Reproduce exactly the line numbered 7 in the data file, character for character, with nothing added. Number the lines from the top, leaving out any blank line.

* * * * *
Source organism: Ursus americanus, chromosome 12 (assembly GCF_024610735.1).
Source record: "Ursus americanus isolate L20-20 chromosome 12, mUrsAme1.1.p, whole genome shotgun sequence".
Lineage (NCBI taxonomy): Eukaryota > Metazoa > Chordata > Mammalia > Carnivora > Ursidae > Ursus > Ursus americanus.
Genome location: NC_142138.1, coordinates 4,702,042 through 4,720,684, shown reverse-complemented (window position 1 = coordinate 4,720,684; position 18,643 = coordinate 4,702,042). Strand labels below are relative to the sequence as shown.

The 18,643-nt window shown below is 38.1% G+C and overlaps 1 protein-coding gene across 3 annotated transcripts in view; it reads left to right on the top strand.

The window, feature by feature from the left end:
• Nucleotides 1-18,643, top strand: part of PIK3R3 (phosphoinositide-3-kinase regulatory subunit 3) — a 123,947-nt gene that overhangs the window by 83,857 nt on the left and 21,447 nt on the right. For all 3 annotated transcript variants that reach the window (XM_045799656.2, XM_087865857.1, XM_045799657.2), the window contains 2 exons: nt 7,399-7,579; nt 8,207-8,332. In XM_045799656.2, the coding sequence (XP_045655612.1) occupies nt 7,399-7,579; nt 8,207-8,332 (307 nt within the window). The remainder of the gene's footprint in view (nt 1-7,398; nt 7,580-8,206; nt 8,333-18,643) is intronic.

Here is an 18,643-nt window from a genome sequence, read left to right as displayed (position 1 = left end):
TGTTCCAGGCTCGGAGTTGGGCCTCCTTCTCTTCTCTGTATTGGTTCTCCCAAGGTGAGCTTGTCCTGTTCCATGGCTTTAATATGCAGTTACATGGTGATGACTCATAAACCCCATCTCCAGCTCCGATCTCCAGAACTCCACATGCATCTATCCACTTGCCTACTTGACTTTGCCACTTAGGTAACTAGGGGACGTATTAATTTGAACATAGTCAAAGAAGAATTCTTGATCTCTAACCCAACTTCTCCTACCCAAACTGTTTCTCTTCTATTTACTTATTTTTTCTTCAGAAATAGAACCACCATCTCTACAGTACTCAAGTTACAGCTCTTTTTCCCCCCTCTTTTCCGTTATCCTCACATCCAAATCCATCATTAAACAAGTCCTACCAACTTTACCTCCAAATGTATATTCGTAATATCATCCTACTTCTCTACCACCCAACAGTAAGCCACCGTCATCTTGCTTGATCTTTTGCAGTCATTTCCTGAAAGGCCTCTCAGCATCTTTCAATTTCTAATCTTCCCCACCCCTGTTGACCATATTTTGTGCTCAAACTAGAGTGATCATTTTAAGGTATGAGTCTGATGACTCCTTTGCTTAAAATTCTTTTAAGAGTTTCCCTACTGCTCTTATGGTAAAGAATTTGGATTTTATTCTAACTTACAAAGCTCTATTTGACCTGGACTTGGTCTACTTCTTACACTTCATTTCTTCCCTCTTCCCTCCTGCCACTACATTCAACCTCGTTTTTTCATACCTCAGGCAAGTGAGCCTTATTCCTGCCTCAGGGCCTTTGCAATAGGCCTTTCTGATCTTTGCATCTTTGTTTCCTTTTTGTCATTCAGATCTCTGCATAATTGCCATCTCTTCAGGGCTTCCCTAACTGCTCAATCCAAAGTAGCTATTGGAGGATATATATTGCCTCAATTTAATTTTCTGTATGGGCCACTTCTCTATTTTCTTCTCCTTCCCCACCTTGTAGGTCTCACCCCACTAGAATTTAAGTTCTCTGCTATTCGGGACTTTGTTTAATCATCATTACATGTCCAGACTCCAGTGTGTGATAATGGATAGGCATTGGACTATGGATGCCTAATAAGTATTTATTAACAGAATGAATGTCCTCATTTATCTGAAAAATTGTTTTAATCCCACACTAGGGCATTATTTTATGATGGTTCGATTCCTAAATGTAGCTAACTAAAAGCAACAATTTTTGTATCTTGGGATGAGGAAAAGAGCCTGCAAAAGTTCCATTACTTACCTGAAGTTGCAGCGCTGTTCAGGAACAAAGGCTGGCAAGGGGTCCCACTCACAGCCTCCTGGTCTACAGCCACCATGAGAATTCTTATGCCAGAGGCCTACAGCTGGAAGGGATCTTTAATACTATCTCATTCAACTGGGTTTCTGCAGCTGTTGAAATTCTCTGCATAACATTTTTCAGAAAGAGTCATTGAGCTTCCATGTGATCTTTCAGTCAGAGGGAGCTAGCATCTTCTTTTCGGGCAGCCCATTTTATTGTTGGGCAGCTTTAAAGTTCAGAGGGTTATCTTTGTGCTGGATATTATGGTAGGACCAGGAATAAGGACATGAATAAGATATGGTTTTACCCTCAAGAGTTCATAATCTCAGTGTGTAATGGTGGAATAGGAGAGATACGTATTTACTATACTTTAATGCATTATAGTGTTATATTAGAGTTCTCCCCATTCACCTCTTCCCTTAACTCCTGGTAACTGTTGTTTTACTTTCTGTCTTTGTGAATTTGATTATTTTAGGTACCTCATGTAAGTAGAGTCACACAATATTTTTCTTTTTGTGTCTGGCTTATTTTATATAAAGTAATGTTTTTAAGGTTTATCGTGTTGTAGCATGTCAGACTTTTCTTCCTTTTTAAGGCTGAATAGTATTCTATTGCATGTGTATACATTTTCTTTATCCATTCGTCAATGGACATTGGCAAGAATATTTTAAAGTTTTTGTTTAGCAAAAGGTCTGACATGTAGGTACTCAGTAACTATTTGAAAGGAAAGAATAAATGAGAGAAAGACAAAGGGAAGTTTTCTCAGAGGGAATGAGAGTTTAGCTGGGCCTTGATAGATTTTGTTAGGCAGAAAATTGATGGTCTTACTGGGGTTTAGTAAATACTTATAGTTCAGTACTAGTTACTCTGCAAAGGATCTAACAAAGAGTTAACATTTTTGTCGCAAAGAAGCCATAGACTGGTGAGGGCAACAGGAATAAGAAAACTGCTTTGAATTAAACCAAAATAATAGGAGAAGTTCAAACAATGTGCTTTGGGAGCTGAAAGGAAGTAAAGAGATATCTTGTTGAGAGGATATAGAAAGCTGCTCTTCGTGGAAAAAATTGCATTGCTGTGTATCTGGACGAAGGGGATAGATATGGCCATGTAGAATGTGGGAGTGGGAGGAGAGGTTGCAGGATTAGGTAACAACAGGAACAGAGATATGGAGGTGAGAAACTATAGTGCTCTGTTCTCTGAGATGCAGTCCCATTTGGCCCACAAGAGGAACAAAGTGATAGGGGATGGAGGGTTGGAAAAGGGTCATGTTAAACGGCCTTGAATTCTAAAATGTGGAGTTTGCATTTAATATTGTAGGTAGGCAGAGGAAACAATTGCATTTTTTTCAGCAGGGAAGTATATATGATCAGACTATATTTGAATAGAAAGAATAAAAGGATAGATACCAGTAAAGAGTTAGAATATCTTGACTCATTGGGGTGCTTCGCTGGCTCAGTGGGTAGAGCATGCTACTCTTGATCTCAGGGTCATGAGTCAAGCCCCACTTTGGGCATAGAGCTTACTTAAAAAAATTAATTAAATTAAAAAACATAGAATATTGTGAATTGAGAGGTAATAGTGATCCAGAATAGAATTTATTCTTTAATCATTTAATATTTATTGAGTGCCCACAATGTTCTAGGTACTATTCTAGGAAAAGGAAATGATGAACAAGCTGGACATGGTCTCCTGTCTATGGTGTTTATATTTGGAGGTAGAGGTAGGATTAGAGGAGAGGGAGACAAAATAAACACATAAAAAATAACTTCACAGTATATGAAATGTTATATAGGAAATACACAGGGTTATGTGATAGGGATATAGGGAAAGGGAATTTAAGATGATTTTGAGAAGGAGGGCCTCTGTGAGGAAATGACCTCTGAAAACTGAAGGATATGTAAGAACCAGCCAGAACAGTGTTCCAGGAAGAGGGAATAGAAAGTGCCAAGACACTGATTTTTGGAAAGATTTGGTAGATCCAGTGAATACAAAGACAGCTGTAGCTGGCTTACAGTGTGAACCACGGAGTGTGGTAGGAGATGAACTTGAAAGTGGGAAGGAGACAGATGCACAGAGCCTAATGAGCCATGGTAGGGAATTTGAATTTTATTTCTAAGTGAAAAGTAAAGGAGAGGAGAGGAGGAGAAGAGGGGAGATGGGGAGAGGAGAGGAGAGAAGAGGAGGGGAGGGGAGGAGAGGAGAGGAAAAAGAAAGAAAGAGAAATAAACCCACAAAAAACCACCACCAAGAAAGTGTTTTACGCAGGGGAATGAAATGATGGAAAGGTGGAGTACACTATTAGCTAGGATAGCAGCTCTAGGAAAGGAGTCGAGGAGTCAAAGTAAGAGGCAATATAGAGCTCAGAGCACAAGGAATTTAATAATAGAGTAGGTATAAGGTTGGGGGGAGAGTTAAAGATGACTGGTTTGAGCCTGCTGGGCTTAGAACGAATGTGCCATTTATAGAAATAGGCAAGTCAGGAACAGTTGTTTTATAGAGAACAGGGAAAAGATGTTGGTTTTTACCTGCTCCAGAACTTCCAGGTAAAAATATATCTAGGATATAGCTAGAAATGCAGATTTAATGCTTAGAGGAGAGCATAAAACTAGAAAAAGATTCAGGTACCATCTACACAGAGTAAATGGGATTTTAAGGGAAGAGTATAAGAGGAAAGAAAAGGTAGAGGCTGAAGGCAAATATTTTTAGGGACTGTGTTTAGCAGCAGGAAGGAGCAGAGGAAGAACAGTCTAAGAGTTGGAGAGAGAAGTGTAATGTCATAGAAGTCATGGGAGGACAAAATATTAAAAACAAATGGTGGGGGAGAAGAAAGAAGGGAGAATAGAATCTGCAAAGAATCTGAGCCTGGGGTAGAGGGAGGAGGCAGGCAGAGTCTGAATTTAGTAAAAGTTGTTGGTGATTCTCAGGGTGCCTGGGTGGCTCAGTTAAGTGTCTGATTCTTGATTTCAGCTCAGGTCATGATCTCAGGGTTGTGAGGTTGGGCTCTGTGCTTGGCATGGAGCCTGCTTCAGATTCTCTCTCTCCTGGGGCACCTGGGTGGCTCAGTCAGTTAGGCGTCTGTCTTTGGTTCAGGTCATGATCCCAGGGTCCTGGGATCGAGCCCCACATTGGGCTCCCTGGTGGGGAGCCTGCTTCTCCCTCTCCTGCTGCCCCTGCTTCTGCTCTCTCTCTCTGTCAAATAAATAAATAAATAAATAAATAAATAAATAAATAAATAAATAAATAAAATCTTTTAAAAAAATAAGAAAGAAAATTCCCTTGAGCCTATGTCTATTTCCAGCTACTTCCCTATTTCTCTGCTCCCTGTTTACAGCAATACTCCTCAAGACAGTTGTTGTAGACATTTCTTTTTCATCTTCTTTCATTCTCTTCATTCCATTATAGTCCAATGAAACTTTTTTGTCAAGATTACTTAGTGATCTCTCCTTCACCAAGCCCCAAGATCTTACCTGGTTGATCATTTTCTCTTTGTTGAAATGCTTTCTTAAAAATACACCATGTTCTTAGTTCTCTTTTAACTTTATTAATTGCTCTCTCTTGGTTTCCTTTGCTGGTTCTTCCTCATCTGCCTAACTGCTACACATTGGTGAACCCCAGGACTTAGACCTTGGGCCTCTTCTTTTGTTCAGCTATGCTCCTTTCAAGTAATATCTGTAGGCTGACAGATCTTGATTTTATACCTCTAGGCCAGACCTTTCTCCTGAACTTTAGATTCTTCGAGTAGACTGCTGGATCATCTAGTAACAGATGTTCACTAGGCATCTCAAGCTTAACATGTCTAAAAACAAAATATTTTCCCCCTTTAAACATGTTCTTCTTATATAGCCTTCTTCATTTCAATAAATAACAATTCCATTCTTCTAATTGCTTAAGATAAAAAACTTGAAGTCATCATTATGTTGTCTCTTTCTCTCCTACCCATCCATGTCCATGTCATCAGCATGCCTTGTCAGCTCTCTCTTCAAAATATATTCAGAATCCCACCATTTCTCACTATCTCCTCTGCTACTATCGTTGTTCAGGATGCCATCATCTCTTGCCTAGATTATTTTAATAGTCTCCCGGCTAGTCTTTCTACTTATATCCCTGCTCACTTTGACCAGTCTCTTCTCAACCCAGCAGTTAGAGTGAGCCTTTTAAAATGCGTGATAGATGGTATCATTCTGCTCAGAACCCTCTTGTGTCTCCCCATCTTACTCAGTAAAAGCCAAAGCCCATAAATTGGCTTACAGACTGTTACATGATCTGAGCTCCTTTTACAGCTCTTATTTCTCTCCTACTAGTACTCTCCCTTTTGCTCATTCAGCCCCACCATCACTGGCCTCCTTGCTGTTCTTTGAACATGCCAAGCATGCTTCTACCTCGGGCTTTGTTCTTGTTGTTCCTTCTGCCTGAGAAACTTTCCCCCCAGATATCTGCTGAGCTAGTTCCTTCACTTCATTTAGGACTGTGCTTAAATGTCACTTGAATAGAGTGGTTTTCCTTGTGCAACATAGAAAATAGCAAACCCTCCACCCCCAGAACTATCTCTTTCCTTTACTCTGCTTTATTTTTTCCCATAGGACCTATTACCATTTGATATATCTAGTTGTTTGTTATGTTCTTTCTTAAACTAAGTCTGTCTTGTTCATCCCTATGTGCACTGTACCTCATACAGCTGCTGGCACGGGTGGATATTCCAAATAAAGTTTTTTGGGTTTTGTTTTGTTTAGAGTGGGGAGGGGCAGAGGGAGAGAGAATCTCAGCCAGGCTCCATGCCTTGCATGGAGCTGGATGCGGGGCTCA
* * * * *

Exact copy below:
• Nucleotides 1-18,643, top strand: part of PIK3R3 (phosphoinositide-3-kinase regulatory subunit 3) — a 123,947-nt gene that overhangs the window by 83,857 nt on the left and 21,447 nt on the right. For all 3 annotated transcript variants that reach the window (XM_045799656.2, XM_087865857.1, XM_045799657.2), the window contains 2 exons: nt 7,399-7,579; nt 8,207-8,332. In XM_045799656.2, the coding sequence (XP_045655612.1) occupies nt 7,399-7,579; nt 8,207-8,332 (307 nt within the window). The remainder of the gene's footprint in view (nt 1-7,398; nt 7,580-8,206; nt 8,333-18,643) is intronic.